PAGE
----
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Mbm presentation yek2008

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Mbm presentation yek2008

  1. 1. Market Based Management ® Principles and Practice YEK, August 22, 2008
  2. 2. The goal of this seminar is to provide you with: <ul><li>A clear understanding of the principles and mental models underlying MBM </li></ul><ul><li>Examples of what MBM looks like in practice </li></ul><ul><li>Challenges to your thinking </li></ul><ul><li>Ideas about how to apply MBM to improve your organization </li></ul><ul><li>An excuse to have a little fun. </li></ul><ul><li>But only just a little, so sit up straight. </li></ul>
  3. 3. What makes MBM so great?
  4. 4. <ul><li>In 1987, Forbes republished its original “Forbes 100” list and compared this to its 1987 list of top companies. </li></ul><ul><li>Of the original group, 61 had ceased to exist. </li></ul><ul><li>Of the remaining 39, 18 had managed to stay in the top 100. </li></ul><ul><li>Of the 18 that stayed in the top 100, only 2 performed better than market average. </li></ul><ul><ul><li>(Kodak and GE) </li></ul></ul>In 1917, Forbes formed the first list of 100 largest American companies
  5. 5. Standard & Poor’s 500 <ul><li>Of the 500 companies originally in the S&P 500 in 1957, only 74 (14.8%) remained on the list through 1998. </li></ul><ul><li>Of these 74, only 12 outperformed the S&P index itself over the 1957-1998 period. </li></ul>
  6. 6. HOW WILL WE SURVIVE?!?
  7. 7. The doomed 98 percent <ul><li>They didn’t change </li></ul><ul><li>They changed, but not fast enough </li></ul>
  8. 8. Creative Destruction
  9. 9. <ul><li>“ The world is too big for us. Too much going on, too many crimes, too much violence and excitement. </li></ul><ul><li>Try as you will, you get behind in the race, in spite of yourself. It’s an incessant strain, to keep pace…And still, you lose ground. Science empties its discoveries on you so fast that you stagger beneath them in hopeless bewilderment. </li></ul><ul><li>The political world is news seen so rapidly you’re out of breath trying to keep pace with who’s in and who’s out. Everything is high pressure. Human nature can’t endure much more!” </li></ul>Atlantic Journal June 16, 1833
  10. 10. The Question: Is the world changing or Is it not changing? X
  11. 11. The doomed 98 percent <ul><li>They didn’t change </li></ul><ul><li>They changed, but not fast enough </li></ul><ul><li>They changed, and they changed fast, but they changed the wrong things </li></ul>
  12. 12. Change happens Subjective value Pride goes before a fall Trust matters Buy low, sell high Smarter than anyone ≠ smarter than everyone Innovation drives markets People crave fulfillment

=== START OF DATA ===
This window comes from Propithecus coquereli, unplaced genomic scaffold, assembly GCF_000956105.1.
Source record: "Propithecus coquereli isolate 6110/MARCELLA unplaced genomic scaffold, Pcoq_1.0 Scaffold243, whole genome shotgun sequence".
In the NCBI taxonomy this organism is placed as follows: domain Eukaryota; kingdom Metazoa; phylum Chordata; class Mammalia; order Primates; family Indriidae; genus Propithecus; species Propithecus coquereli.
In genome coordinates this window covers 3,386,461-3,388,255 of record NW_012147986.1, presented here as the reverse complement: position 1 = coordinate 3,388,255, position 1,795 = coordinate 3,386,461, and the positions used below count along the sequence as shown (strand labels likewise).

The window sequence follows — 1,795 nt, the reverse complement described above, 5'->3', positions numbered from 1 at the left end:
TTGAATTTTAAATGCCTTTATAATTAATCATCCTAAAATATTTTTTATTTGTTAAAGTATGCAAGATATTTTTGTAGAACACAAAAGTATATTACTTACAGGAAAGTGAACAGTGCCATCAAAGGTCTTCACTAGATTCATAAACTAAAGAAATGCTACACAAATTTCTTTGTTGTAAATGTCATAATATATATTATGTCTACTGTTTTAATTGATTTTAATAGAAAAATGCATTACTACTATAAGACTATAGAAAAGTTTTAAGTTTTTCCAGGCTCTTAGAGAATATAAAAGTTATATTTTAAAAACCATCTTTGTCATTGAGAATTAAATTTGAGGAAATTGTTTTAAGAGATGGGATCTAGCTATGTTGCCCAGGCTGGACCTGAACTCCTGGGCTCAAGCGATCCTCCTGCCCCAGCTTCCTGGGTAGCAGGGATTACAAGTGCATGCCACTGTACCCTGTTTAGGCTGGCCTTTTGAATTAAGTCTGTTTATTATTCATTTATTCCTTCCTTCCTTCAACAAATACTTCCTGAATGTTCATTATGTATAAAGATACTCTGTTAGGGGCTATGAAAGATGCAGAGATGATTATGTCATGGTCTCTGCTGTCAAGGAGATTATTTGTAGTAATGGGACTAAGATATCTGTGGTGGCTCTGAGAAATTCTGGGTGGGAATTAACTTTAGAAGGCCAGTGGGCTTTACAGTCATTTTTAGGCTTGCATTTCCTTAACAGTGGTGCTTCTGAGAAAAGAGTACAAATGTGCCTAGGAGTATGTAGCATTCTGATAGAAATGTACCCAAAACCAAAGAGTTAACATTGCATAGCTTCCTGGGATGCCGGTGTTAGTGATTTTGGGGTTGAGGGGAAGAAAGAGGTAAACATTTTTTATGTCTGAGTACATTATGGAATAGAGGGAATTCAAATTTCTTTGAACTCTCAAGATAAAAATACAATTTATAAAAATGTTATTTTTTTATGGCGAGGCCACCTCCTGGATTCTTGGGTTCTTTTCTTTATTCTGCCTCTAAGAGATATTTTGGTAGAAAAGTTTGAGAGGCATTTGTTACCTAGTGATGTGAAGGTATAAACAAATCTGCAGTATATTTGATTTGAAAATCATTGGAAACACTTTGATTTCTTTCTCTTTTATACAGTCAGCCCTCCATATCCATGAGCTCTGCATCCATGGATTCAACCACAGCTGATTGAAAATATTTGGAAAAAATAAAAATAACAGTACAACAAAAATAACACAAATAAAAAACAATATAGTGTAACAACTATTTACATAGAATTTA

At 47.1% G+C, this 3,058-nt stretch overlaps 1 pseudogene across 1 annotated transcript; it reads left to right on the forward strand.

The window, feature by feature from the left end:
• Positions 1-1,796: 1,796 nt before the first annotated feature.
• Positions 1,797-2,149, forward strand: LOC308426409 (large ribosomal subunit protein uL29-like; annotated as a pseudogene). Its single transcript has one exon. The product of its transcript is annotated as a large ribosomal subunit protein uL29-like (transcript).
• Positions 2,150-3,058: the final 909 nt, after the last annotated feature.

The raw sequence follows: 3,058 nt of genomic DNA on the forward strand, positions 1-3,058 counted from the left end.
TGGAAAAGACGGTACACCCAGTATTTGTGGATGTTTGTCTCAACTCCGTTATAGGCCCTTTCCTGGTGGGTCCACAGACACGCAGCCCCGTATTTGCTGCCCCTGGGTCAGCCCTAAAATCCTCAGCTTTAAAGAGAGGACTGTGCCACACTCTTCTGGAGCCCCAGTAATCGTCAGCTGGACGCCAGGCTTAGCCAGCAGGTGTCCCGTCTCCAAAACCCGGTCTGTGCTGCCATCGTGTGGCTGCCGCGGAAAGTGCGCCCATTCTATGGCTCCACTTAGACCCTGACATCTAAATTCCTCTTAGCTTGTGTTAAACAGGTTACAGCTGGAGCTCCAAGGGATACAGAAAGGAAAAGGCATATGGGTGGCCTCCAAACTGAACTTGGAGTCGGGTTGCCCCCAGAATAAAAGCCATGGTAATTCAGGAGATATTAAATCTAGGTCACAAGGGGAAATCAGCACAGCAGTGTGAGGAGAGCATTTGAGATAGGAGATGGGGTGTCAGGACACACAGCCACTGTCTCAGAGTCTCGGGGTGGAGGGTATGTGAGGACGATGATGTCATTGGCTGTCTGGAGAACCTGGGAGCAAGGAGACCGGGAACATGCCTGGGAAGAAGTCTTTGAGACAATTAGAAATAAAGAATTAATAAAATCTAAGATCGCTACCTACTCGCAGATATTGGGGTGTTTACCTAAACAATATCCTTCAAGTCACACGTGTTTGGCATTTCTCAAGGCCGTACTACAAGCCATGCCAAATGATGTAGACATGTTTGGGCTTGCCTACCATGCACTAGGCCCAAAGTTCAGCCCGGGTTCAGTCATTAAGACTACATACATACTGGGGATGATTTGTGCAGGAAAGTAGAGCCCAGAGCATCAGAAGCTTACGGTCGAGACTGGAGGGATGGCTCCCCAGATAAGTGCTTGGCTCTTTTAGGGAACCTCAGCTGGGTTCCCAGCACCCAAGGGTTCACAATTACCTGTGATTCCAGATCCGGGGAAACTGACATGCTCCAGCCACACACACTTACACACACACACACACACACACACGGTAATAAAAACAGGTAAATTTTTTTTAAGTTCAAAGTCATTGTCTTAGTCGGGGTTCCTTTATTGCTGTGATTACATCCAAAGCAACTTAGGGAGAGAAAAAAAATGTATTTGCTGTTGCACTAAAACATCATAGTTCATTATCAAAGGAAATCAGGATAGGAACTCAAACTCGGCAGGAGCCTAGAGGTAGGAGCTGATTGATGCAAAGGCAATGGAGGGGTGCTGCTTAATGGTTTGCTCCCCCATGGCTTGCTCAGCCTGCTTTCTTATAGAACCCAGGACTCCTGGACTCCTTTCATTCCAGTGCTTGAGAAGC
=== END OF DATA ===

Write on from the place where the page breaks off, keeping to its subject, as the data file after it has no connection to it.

13. 13. Lesson: <ul><li>To survive in the face of creative destruction, we must master timeless principles </li></ul>
  14. 14. Lesson: <ul><li>To survive thrive in the face of creative destruction, we must master timeless principles </li></ul>
  15. 15. Timeless <ul><li>Integrity </li></ul><ul><li>Compliance </li></ul><ul><li>Value Creation </li></ul><ul><li>Principled Entrepreneurship ™ </li></ul><ul><li>Customer Focus </li></ul><ul><li>Knowledge </li></ul><ul><li>Change </li></ul><ul><li>Respect </li></ul><ul><li>Humility </li></ul><ul><li>Fulfillment </li></ul>Koch Guiding Principles
  16. 16. Market Based Management ® <ul><li>A management philosophy that enables an organization to succeed long term by applying the principles that allow a free society to prosper. </li></ul>
  17. 18. North Korea South Korea (the dictator’s pad)
  18. 19. <ul><li>High Income Countries ( $11,456 or more annual income per capita) </li></ul><ul><li>Upper Middle Income Countries ( $3,706 to $11,455/capita) </li></ul><ul><li>Lower Middle Income Countries ( $936 to $3,705/capita) </li></ul>World Development Report, World Bank, 2007 Figures adjusted for cost-of-living differentials Low Income Countries ( $935 or less annual income per capita) Luxembourg 64,400 United States 45,850 Japan 34,600 Canada 32,600 Italy 29,900 New Zealand 26,340 S. Korea 24,750 Estonia 19,680 Romania 10,980 Brazil 9,370 China 5,370 India 2,740 Haiti 1,050 Rwanda 860 Ethiopia 780 N. Korea 580
  19. 20. 2007 Index of Economic Freedom 1. Hong Kong 2. Singapore 3. Australia 4. United States 5. New Zealand 5. United Kingdom 7. Ireland 8. Luxembourg 9. Switzerland 10. Canada 11. Chile 12. Estonia 13. Denmark 14. Netherlands 14. Iceland 143. Bangladesh 144. Venezuela 145. Belarus 146. Burundi 147. Chad 148. Guinea Bissau 149. Angola 150. Iran 151. Republic of Congo 152. Turkmenistan 153. Burma 154. Zimbabwe 155. Libya 156. Cuba 157. North Korea Wall Street Journal/Heritage Foundation ranking of 157 countries Top 16 Bottom 16
  20. 22. Lesson: <ul><li>Economic freedom  entrepreneurial innovation and productivity </li></ul><ul><li>Entrepreneurship and productivity </li></ul>PROSPERITY
  21. 23. Economic Thinking
  22. 24. Subjective Value <ul><li>Depends on </li></ul><ul><li>Buyer expectations (taste and perception) </li></ul><ul><li>Alternatives </li></ul><ul><li>Circumstances </li></ul><ul><li>Time </li></ul><ul><li>Does NOT depend on </li></ul><ul><li>Cost to produce </li></ul><ul><li>List price </li></ul>Value determined by the consumer’s expected satisfaction
  23. 25. <ul><li>Stores used to pay 10¢/bag of whole carrots and sell them for 17¢/bag. </li></ul><ul><li>They began paying 50¢/bag for baby carrots and selling them for $1/bag. </li></ul><ul><li>American consumption rose from 6 to 10.5 pounds/person/year. </li></ul>Digging the baby carrot By Elizabeth Weise, USA TODAY August 11th, 2004 ...Tired of the wastefulness he was seeing (400 tons/day), Mike Yurosek whittled &quot;babies&quot; from grown-up castoff carrots.